By Colleen Lowe Smith
It’s fine in theory to think about the massive responsibility it is to be a parent; how much we shape our children by our own actions, behaviors, and responses. It’s just that there are so many flippant moments that go by that I think we probably miss by the hundreds.
Yesterday at pick up time from our toddler class, Cassidy was playing with her three year old friend, Jane. I was talking with a couple moms and was half listening to my daughter’s interaction. Jane had a fistful of dirt and Cassidy wanted it. “No!,” I heard Jane tell her. “Cassidy,” I said, “You can get your own dirt.” Of course at two and a half my daughter thinks that her Jane’s dirt is somehow better, and after a minute I heard Jane say, “Get your own dirt!” I chose not to intervene, trusting in the moment and even proud of Jane for putting up a boundary. Jane’s mother, however, heard “Get your own dirt!” without the context of the whole story. She went around to her daughter and said “Are you playing nice? Play nice!” It occurred to me later when I thought about it how often we as parents push for kindness when really, our children might just be trying to take care of themselves.
As a Montessori teacher, we are trained to “follow the child.” The other catch phrase that stands out for me is “when in doubt, stay out.” A few months ago when we were new to the school, I as a Montessori toddler teacher, Cassidy in my class, we stayed on the playground past pick up time when the elementary aged children came out to play. My daughter was longing for attention from the older girls and it was all I could do not to round a couple up and say “Hey, could you go be nice to my daughter?” Instead, I hung back and watched. Cassidy got farther and farther away from me, a pink ball in her hand, which she ultimately raised up in the air and started yelling, “HEY, FRIENDS! HEY, FRIENDS!” Moments later there were three older girls surrounding her, bending on knees to talk to and hear her, and from across the playground I watched as they all started hopping through the grass like rabbits. Not even two and a half, and Cassidy was just fine on her own.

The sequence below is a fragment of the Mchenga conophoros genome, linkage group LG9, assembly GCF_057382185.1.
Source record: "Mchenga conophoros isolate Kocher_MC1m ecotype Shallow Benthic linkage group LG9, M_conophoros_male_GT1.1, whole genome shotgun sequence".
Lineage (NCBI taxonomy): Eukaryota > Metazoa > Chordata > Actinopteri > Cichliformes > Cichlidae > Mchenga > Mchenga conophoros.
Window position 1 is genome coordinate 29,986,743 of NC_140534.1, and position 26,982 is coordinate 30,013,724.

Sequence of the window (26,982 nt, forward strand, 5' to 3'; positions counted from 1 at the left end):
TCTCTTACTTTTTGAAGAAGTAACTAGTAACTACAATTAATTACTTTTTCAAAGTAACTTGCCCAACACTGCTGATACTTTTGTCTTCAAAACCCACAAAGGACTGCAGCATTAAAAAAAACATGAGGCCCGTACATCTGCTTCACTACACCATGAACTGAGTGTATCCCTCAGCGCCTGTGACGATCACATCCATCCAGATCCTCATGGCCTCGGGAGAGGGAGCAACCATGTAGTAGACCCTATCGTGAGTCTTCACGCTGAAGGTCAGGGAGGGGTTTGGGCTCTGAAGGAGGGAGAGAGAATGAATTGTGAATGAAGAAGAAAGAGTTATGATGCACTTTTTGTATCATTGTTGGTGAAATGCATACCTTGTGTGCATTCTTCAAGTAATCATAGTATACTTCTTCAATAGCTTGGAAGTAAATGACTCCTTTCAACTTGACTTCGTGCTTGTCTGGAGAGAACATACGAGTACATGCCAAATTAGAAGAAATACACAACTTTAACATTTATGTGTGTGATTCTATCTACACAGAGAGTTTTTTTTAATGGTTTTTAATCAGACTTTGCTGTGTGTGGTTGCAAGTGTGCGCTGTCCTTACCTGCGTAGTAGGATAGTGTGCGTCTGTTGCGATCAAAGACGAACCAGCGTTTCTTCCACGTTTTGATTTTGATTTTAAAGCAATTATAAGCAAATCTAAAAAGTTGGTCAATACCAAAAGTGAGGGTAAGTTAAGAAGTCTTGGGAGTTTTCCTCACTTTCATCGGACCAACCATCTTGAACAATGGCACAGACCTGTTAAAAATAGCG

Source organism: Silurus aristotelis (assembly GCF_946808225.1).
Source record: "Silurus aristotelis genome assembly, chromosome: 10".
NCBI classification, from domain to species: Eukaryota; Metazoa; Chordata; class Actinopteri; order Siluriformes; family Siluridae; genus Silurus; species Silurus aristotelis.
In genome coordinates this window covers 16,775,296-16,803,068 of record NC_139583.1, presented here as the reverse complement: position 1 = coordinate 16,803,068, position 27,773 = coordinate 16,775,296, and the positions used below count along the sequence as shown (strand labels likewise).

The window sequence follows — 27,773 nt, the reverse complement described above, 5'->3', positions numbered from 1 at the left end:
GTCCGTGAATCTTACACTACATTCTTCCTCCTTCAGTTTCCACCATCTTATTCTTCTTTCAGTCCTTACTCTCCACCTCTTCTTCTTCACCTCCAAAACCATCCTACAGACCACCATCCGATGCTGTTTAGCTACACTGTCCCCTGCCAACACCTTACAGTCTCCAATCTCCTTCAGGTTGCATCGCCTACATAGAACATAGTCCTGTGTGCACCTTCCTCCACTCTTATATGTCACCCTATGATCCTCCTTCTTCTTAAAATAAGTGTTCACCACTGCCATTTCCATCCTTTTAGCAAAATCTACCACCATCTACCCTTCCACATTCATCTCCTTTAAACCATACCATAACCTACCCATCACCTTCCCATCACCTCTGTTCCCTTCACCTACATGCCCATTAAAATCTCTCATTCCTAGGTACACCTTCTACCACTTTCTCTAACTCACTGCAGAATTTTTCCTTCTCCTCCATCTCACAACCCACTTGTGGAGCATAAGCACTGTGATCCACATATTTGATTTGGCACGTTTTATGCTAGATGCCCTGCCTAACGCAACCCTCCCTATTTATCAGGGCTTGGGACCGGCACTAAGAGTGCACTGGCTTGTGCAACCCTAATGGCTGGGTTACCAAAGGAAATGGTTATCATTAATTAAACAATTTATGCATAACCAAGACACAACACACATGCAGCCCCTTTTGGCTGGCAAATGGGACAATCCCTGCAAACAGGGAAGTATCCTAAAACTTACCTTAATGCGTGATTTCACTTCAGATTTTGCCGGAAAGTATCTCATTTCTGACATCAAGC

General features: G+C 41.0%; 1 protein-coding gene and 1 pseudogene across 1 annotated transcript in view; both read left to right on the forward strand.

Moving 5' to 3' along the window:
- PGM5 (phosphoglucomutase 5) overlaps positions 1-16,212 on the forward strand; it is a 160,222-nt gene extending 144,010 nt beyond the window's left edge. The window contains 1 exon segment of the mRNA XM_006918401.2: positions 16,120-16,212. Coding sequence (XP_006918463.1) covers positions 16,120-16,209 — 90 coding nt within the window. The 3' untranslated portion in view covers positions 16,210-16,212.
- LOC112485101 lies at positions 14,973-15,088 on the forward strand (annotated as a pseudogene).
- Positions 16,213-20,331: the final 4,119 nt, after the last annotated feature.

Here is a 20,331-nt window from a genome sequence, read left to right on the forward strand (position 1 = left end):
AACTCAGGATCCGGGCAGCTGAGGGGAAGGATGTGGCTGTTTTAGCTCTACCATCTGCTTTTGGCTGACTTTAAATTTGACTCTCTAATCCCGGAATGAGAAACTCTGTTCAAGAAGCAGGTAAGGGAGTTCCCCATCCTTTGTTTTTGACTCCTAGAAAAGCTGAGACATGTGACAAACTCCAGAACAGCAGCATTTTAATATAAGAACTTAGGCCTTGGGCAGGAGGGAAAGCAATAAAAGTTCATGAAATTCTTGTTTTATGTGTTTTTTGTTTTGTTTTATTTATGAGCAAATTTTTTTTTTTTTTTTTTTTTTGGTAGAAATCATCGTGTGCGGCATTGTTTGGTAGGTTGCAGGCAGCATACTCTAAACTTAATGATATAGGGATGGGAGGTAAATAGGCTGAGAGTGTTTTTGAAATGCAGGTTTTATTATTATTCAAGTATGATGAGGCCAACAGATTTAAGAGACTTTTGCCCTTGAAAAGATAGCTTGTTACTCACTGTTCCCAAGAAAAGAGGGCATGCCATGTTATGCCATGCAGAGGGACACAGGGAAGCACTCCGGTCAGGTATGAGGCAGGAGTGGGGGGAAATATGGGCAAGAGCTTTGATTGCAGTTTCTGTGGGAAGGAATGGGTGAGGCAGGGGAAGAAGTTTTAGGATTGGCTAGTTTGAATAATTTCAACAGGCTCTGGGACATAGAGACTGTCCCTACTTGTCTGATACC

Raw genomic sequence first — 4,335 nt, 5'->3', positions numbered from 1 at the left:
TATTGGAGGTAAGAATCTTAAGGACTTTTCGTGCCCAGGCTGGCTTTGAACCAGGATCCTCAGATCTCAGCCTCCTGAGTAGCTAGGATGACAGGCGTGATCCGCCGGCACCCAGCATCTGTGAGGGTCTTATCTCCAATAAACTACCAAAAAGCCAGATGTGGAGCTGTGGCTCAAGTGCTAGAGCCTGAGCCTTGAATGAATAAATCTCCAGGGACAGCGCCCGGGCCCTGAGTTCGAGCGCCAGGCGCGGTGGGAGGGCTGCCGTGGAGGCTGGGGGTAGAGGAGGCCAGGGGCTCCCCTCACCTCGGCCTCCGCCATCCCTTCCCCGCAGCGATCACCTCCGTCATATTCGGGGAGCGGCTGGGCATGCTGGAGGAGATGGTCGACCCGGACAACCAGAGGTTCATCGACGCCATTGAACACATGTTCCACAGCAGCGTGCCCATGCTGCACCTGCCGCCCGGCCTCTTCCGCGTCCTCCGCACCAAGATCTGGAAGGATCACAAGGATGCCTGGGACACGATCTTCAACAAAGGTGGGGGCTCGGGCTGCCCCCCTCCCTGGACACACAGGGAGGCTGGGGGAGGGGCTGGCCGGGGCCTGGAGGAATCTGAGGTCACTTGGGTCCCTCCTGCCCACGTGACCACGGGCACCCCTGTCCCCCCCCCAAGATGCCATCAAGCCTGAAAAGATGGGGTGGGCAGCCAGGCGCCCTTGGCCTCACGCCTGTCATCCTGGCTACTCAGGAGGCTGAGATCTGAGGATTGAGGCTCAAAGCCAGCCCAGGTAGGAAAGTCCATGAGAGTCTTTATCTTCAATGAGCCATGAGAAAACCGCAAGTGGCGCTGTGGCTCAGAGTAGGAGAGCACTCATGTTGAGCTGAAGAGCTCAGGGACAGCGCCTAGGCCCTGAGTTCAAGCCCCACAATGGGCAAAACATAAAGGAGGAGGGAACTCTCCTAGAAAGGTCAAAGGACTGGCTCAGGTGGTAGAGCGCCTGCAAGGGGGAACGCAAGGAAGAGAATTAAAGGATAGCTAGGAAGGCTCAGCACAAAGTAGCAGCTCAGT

These moments have me thinking a lot about what awesome jobs we have as parents. We are constantly making choices, consciously or not, about how to respond to our children with or without regard to how these responses may or may not affect them. We are in a state of perpetual discernment. This morning I got Cassidy up in a half daze and put a blue and purple summer dress on her. I went to pull off the bright yellow and orange striped pajama bottoms she still had on, until she cried “No!!!!”
“You want to keep your pajama pants on?”
I knew how horrible the style, but who really cares? “Okay, that’s fine.”
On the playground this afternoon I stood next to another teacher and watched her from afar, and her blazing bright pants. I mentioned the fashion to the teacher I was with. She has a daughter of her own, and she sighed. “Parenting is weird,” she said. “Isn’t parenting weird?”
All I could do was laugh. I don't know if I'd put it exactly like that, but I agreed. “Yup,” I said. “Yup, it is.”
Colleen Lowe Smith lived as a wanderer and Montessori pre-school teacher in ten different states and New Zealand before meeting her husband and landing in rural Massachusetts. Together, they raise their two year old daughter, and pigs. She also has a 14 year old stepdaughter and 24 year old stepson. Obsessed with higher education, Colleen has an BA in Studio Art, a MA in Interdisciplinary Studies (Human Studies), a MFA in Writing, as well as AMI certifications in Montessori education, and Psychosynthesis, a holistic form of psychotherapy. She currently teaches at an awesome Montessori school where her daughter also attends.